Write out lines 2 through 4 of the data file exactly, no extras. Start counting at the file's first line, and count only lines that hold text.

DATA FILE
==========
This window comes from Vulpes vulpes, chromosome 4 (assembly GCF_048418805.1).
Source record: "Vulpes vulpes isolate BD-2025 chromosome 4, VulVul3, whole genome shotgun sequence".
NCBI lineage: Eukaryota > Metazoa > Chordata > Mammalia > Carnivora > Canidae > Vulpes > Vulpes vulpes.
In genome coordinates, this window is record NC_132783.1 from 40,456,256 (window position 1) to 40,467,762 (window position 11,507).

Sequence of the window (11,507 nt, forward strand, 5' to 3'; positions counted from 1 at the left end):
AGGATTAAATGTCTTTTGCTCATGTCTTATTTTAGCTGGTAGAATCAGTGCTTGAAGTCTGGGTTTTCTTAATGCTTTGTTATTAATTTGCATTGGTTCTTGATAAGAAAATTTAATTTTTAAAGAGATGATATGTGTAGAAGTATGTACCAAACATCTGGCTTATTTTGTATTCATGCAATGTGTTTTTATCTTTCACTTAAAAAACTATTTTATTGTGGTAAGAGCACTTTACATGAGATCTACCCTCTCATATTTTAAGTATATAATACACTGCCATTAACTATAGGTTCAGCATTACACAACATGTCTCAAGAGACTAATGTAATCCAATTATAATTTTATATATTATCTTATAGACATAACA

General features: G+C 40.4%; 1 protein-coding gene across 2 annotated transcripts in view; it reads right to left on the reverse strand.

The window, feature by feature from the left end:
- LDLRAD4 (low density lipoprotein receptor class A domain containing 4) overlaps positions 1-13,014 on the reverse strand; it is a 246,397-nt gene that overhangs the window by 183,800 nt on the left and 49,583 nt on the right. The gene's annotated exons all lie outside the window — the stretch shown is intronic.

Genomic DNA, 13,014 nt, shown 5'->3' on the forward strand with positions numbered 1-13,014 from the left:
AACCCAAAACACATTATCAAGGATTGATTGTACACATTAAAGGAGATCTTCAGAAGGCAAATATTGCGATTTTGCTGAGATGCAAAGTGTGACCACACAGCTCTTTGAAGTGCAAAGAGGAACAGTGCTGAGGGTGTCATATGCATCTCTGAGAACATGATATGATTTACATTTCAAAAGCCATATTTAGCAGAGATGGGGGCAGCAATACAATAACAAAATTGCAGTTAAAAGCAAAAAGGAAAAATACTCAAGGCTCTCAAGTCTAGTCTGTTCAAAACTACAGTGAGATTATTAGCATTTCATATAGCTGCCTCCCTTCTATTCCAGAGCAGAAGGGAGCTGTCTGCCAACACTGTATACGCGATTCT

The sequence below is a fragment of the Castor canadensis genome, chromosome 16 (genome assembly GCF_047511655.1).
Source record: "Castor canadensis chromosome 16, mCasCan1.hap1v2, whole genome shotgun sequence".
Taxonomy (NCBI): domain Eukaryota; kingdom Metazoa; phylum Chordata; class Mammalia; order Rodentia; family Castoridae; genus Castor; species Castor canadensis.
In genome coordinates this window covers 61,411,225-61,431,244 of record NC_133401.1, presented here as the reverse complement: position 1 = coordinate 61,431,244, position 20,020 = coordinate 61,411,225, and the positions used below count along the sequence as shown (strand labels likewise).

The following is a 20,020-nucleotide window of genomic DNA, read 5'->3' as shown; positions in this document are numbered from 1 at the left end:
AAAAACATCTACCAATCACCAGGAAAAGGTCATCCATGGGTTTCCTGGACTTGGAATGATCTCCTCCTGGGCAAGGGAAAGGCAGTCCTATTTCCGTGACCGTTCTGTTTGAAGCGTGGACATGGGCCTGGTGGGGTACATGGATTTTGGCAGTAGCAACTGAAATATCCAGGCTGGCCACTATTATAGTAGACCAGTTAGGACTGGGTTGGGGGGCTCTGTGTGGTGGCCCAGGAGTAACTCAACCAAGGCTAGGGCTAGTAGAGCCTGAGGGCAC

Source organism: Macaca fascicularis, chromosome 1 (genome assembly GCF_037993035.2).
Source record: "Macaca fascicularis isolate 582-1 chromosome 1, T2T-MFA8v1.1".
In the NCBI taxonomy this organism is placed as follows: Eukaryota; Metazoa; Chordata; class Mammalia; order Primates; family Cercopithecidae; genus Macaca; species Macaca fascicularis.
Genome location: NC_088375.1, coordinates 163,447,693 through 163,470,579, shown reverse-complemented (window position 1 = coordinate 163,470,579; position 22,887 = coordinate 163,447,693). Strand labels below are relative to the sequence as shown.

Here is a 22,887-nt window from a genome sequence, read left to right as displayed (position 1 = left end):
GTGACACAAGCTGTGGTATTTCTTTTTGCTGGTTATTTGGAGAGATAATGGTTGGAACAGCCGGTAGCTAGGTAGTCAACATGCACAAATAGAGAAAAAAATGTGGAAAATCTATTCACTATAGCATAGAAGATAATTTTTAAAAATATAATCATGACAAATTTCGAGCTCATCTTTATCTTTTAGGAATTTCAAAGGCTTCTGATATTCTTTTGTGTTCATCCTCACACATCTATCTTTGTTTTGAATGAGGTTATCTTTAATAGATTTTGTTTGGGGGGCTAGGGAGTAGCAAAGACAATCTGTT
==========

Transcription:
Source record: "Vulpes vulpes isolate BD-2025 chromosome 4, VulVul3, whole genome shotgun sequence".
NCBI lineage: Eukaryota > Metazoa > Chordata > Mammalia > Carnivora > Canidae > Vulpes > Vulpes vulpes.
In genome coordinates, this window is record NC_132783.1 from 40,456,256 (window position 1) to 40,467,762 (window position 11,507).